Antioxidants and protein oxidation

Helen R. Griffiths*

*Corresponding author for this work

Research output: Contribution to journalArticlepeer-review


Proteins are susceptible to oxidation by reactive oxygen species, where the type of damage induced is characteristic of the denaturing species. The induction of protein carbonyls is a widely applied biomarker, arising from primary oxidative insult. However, when applied to complex biological and pathological conditions it can be subject to interference from lipid, carbohydrate and DNA oxidation products. More recently, interest has focused on the analysis of specific protein bound oxidised amino acids. Of the 22 amino acids, aromatic and sulphydryl containing residues have been regarded as being particularly susceptible to oxidative modification, with L-DOPA from tyrosine, ortho-tyrosine from phenylalanine; sulphoxides and disulphides from methionine and cysteine respectively; and kynurenines from tryptophan. Latterly, the identification of valine and leucine hydroxides, reduced from hydroperoxide intermediates, has been described and applied. In order to examine the nature of oxidative damage and protective efficacy of antioxidants the markers must be thoroughly evaluated for dosimetry in vitro following damage by specific radical species. Antioxidant protection against formation of the biomarker should be demonstrated in vitro. Quantification of biomarkers in proteins from normal subjects should be within the limits of detection of any analytical procedure. Further to this, the techniques for isolation and hydrolysis of specific proteins should demonstrate that in vitro oxidation is minimised. There is a need for the development of standards for quality assurance material to standardise procedures between laboratories. At present, antioxidant effects on protein oxidation in vivo are limited to animal studies, where dietary antioxidants have been reported to reduce dityrosine formation during rat exercise training. Two studies on humans have been reported last year. The further application of these methods to human studies is indicated, where the quality of the determinations will be enhanced through inter-laboratory validation.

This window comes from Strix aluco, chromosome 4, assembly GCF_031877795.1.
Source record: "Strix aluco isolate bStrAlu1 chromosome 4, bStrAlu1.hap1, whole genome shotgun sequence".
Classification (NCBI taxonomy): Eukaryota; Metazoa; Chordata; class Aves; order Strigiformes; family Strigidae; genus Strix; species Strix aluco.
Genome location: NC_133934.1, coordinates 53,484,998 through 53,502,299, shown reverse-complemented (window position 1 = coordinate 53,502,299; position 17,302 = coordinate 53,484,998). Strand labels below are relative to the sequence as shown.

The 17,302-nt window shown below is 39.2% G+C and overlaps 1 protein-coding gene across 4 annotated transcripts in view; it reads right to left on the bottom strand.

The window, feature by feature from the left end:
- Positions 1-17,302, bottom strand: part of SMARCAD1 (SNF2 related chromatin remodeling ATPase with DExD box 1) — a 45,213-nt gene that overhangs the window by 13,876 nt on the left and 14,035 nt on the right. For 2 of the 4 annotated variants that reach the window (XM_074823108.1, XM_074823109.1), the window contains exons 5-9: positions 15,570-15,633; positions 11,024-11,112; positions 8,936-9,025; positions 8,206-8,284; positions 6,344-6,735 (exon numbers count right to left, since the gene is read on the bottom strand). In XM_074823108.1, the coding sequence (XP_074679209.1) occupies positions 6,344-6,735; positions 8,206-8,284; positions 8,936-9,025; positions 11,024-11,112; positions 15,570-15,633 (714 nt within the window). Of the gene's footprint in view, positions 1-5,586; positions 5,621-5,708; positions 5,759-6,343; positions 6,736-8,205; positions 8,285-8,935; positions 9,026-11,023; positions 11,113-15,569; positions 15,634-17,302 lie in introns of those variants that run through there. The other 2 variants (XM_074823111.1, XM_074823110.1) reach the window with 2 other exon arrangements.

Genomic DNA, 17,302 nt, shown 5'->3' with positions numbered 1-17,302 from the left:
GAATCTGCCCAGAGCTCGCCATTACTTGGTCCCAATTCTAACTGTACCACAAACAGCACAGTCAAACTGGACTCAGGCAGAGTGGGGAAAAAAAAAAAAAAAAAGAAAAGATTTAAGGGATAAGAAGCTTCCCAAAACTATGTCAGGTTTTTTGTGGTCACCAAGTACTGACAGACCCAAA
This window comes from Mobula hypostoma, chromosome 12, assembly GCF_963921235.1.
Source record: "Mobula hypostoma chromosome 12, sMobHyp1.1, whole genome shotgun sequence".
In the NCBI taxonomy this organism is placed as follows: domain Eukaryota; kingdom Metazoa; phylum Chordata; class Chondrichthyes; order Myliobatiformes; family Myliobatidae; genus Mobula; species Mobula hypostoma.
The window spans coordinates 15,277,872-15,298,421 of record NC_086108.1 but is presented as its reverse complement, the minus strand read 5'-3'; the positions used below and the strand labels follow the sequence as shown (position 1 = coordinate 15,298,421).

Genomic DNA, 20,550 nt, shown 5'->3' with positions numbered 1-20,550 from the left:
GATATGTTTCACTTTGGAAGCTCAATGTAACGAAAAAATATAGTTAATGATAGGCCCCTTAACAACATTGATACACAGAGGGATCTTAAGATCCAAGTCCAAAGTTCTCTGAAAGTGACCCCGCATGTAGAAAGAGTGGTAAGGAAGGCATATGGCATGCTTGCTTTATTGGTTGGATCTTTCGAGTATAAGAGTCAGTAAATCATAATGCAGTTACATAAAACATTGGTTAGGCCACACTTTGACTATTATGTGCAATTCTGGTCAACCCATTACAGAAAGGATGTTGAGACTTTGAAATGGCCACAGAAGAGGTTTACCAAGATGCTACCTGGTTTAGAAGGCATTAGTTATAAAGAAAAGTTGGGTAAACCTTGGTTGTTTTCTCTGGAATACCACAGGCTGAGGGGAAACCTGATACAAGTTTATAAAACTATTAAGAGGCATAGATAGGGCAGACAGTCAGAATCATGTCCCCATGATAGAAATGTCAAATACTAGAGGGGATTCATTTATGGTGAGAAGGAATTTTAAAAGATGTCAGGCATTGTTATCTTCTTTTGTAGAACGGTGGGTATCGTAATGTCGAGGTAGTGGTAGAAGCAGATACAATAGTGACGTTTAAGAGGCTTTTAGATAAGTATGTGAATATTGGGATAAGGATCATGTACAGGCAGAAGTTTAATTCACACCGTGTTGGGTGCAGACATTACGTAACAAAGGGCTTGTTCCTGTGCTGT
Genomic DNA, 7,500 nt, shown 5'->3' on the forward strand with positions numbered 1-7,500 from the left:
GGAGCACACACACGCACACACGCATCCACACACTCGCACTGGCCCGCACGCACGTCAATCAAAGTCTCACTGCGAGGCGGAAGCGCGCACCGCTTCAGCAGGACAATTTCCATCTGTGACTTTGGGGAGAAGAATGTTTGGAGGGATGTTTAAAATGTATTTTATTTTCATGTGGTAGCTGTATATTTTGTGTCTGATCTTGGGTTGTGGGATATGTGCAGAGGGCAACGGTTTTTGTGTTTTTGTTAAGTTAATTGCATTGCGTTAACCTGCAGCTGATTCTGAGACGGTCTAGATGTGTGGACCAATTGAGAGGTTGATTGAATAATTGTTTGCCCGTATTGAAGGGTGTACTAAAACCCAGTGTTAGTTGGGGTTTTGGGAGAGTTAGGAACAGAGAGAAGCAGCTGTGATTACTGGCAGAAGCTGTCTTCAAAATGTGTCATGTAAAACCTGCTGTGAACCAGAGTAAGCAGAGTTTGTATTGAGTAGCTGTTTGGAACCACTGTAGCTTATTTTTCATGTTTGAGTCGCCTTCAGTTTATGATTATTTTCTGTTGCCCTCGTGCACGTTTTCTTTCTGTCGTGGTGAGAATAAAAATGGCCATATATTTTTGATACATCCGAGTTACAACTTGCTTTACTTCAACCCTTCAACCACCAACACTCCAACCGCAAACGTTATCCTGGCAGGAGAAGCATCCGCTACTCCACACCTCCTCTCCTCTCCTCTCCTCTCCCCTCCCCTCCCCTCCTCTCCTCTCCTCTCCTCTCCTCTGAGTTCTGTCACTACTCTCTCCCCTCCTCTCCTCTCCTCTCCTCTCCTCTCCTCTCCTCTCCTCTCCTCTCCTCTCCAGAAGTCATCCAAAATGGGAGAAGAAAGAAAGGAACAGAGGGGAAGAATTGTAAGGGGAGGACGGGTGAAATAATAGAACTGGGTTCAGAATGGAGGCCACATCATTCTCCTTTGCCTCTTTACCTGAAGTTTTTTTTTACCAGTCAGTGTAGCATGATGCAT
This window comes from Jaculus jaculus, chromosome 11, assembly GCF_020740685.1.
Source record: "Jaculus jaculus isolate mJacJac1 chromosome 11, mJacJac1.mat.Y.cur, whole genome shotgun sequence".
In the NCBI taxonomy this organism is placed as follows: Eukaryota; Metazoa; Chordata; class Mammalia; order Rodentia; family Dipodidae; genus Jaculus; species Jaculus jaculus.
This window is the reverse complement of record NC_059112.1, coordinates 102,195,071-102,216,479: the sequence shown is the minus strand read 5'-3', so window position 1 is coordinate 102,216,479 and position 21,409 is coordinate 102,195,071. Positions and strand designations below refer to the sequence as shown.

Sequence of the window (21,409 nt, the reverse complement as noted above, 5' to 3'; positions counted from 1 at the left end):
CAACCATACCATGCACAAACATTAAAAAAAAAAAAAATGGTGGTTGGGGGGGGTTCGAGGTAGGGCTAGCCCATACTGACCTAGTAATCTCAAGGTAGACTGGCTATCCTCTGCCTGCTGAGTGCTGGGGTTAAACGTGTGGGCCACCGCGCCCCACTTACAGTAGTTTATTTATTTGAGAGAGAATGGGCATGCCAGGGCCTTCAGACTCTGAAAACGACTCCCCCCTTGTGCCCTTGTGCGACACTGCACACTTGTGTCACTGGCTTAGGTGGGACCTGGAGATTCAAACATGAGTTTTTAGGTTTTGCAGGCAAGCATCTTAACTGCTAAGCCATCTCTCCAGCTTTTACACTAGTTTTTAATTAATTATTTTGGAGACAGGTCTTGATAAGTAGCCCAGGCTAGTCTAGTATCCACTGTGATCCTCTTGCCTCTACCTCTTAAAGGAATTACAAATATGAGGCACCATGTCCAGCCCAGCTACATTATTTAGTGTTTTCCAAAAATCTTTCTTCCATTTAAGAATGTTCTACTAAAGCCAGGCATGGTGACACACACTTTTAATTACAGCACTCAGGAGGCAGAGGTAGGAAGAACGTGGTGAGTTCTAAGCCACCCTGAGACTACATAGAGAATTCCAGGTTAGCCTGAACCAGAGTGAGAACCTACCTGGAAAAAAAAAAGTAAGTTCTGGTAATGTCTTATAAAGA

Original languageEnglish
Pages (from-to)S47-S58
JournalFree Radical Research
Issue numberSupplement
Publication statusPublished - Nov 2000

Bibliographical note

This is an electronic version of an article published in Griffiths, Helen R. (2000) Antioxidants and protein oxidation. Free Radical Research, 33 Supplement. S47-S58. ISSN 1071-5762. Free Radical Research is available online at:


  • nitric oxide
  • oxidised amino acids
  • protein carbonyls
  • reactive oxygen species
  • vitamin C
  • vitamin E


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